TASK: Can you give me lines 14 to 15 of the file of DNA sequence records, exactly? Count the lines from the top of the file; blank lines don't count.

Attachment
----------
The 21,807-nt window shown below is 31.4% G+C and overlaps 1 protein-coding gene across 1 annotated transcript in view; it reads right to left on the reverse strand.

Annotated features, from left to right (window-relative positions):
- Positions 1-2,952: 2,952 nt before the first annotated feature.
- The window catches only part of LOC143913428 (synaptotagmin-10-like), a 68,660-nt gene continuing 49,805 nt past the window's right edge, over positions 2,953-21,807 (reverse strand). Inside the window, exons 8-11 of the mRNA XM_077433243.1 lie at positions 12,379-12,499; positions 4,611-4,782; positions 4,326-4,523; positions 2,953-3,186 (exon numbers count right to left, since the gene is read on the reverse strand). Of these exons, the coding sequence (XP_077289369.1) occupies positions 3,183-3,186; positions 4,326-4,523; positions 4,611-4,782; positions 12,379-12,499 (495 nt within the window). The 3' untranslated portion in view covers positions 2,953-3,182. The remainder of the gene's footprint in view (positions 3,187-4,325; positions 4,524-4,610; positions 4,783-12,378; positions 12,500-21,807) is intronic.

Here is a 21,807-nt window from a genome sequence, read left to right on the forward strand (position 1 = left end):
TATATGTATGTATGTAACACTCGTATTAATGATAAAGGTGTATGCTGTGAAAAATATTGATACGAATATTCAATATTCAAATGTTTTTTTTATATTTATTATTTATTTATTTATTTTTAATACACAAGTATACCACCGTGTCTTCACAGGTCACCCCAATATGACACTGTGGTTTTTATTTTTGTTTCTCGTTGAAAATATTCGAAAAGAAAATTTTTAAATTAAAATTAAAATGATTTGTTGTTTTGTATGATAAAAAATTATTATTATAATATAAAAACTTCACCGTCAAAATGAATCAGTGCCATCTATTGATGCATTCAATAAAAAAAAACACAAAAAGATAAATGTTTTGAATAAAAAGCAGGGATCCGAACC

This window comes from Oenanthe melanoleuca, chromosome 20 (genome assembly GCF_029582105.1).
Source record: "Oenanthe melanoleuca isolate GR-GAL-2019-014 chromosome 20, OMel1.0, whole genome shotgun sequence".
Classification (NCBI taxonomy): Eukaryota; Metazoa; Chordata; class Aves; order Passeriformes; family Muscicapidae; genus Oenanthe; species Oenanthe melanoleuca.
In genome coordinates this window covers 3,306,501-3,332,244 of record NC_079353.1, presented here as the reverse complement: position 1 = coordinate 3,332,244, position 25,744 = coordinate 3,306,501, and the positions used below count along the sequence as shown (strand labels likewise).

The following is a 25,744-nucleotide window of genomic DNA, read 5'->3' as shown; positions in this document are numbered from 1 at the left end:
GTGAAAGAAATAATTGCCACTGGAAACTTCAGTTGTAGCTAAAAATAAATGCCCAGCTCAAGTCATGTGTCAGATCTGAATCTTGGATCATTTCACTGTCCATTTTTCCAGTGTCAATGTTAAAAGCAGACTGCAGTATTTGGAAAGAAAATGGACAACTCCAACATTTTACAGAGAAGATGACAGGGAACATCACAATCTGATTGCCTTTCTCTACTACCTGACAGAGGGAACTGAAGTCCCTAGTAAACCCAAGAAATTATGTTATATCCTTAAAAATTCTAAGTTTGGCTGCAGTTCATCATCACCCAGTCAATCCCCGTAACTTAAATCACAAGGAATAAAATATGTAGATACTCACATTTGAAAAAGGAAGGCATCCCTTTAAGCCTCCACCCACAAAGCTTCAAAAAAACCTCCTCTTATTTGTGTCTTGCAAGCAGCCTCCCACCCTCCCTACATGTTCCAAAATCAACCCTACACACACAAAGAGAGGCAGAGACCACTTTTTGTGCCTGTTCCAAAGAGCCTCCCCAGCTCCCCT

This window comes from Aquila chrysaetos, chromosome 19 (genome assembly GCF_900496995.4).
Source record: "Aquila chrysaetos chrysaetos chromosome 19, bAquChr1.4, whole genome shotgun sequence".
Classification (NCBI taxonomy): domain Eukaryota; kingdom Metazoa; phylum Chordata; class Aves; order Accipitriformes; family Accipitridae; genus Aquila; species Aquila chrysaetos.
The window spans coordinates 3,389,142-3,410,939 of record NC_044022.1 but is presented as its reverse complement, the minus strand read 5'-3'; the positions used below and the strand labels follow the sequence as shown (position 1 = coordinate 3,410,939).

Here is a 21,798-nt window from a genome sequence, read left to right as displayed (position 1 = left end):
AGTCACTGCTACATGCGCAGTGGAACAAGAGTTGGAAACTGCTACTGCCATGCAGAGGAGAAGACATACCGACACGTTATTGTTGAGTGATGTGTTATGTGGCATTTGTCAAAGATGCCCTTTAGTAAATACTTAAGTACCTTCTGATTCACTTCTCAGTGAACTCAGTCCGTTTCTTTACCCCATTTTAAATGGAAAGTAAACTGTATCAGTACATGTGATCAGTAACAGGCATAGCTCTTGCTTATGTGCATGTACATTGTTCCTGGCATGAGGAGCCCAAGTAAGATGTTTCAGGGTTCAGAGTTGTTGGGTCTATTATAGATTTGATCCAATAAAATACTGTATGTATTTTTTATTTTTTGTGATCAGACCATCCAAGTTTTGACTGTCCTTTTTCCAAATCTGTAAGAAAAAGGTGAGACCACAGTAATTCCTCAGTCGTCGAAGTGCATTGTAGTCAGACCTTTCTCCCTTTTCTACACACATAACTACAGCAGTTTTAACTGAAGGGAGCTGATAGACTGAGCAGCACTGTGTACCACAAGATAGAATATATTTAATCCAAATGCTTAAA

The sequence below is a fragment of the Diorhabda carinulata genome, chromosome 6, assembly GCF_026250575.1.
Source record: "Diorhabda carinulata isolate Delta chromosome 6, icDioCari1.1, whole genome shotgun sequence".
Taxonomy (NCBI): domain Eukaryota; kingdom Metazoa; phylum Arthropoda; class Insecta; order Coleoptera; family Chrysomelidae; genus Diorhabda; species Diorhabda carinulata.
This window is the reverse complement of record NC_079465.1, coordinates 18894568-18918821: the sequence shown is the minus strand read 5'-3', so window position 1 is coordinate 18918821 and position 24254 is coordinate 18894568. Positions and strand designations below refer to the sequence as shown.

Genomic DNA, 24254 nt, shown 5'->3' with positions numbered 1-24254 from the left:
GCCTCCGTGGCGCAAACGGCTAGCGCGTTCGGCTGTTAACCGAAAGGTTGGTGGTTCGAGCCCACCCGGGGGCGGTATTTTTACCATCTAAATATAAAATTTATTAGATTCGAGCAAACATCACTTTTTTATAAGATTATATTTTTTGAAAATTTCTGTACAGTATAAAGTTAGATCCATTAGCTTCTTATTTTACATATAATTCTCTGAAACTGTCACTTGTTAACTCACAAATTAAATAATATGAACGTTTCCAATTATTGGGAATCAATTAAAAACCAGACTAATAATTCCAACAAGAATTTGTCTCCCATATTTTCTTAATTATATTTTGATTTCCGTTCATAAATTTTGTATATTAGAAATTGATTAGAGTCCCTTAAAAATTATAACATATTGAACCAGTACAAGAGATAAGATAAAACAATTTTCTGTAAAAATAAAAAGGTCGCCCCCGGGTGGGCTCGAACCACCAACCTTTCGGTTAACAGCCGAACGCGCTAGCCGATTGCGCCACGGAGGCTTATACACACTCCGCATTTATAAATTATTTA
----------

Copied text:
Source record: "Aquila chrysaetos chrysaetos chromosome 19, bAquChr1.4, whole genome shotgun sequence".
Classification (NCBI taxonomy): domain Eukaryota; kingdom Metazoa; phylum Chordata; class Aves; order Accipitriformes; family Accipitridae; genus Aquila; species Aquila chrysaetos.